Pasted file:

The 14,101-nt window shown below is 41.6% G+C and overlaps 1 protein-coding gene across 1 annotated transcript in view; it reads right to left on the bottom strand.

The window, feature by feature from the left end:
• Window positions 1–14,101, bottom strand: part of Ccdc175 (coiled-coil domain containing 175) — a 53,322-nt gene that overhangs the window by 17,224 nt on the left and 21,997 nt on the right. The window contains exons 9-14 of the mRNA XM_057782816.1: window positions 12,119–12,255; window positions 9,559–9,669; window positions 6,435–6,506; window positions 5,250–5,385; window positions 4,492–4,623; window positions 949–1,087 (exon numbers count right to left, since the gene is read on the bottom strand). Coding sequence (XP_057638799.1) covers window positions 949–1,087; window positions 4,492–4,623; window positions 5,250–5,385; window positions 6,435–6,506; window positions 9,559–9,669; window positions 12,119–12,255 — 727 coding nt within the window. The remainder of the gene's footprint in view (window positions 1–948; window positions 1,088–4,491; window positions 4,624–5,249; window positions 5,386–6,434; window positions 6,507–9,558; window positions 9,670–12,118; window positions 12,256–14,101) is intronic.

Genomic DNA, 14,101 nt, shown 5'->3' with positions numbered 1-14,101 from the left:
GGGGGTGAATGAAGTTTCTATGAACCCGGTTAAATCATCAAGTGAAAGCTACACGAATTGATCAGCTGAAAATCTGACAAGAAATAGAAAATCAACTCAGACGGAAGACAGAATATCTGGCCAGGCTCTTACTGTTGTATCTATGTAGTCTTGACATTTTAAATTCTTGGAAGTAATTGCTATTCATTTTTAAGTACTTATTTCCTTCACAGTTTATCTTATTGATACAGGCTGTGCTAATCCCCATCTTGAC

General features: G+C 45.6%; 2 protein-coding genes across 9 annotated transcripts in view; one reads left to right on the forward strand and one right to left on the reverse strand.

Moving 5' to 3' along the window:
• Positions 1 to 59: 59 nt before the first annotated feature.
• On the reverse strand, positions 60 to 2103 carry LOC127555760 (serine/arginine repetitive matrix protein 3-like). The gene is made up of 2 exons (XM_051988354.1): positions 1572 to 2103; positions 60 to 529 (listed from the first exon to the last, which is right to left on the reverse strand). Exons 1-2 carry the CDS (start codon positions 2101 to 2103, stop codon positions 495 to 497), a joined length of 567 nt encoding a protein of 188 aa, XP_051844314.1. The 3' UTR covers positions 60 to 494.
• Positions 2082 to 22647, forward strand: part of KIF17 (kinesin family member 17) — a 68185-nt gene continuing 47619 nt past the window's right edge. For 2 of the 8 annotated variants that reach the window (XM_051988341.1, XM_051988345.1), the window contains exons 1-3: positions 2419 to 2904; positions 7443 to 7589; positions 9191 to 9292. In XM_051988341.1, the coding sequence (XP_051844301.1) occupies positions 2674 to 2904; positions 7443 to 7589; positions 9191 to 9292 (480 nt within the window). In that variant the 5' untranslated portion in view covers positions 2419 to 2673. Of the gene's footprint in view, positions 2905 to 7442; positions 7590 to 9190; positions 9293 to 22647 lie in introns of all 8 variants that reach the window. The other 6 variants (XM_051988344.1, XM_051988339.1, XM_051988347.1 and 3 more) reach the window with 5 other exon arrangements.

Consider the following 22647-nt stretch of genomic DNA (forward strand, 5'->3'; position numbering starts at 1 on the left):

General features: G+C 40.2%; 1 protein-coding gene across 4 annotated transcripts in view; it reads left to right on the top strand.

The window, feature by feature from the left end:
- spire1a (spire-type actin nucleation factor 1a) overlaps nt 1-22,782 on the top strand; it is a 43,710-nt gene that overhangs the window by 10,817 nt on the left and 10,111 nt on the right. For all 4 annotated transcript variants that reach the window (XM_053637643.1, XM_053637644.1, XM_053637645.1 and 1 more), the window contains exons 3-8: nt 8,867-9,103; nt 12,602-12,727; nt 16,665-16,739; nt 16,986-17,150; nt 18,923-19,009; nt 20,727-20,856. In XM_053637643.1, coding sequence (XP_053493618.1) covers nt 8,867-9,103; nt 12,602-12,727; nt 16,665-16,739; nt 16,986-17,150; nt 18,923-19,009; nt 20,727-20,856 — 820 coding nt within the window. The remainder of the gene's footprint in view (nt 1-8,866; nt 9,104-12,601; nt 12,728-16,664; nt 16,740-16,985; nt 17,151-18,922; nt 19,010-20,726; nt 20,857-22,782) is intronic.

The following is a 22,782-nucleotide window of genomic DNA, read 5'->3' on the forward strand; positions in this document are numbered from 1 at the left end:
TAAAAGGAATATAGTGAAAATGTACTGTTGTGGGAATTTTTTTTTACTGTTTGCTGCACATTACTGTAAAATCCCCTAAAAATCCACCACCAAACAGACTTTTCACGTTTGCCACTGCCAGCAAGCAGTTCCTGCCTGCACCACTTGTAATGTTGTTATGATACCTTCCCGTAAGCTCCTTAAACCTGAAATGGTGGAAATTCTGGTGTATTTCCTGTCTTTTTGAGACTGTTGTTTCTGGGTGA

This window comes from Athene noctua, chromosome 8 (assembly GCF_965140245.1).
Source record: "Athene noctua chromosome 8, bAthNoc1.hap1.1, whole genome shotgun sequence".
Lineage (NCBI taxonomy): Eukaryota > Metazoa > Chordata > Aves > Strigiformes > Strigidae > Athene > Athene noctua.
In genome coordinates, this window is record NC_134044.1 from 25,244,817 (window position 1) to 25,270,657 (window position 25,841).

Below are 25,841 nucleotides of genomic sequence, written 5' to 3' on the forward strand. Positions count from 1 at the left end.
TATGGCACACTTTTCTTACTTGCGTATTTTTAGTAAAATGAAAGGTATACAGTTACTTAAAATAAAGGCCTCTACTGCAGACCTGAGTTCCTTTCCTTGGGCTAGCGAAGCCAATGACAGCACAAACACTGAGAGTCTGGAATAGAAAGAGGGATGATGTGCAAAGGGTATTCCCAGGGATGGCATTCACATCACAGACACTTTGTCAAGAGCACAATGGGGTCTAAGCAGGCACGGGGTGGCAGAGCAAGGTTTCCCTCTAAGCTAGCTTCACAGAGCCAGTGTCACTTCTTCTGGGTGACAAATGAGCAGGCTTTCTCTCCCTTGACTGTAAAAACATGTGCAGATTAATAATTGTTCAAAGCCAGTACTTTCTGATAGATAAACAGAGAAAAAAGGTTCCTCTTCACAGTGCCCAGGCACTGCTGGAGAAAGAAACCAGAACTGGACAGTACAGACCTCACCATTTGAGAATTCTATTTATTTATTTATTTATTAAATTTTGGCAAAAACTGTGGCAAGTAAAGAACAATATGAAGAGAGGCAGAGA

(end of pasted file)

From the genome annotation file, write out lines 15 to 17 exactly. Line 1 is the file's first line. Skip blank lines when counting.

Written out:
The following is a 22,782-nucleotide window of genomic DNA, read 5'->3' on the forward strand; positions in this document are numbered from 1 at the left end:
TAAAAGGAATATAGTGAAAATGTACTGTTGTGGGAATTTTTTTTTACTGTTTGCTGCACATTACTGTAAAATCCCCTAAAAATCCACCACCAAACAGACTTTTCACGTTTGCCACTGCCAGCAAGCAGTTCCTGCCTGCACCACTTGTAATGTTGTTATGATACCTTCCCGTAAGCTCCTTAAACCTGAAATGGTGGAAATTCTGGTGTATTTCCTGTCTTTTTGAGACTGTTGTTTCTGGGTGA

This window comes from Athene noctua, chromosome 8 (assembly GCF_965140245.1).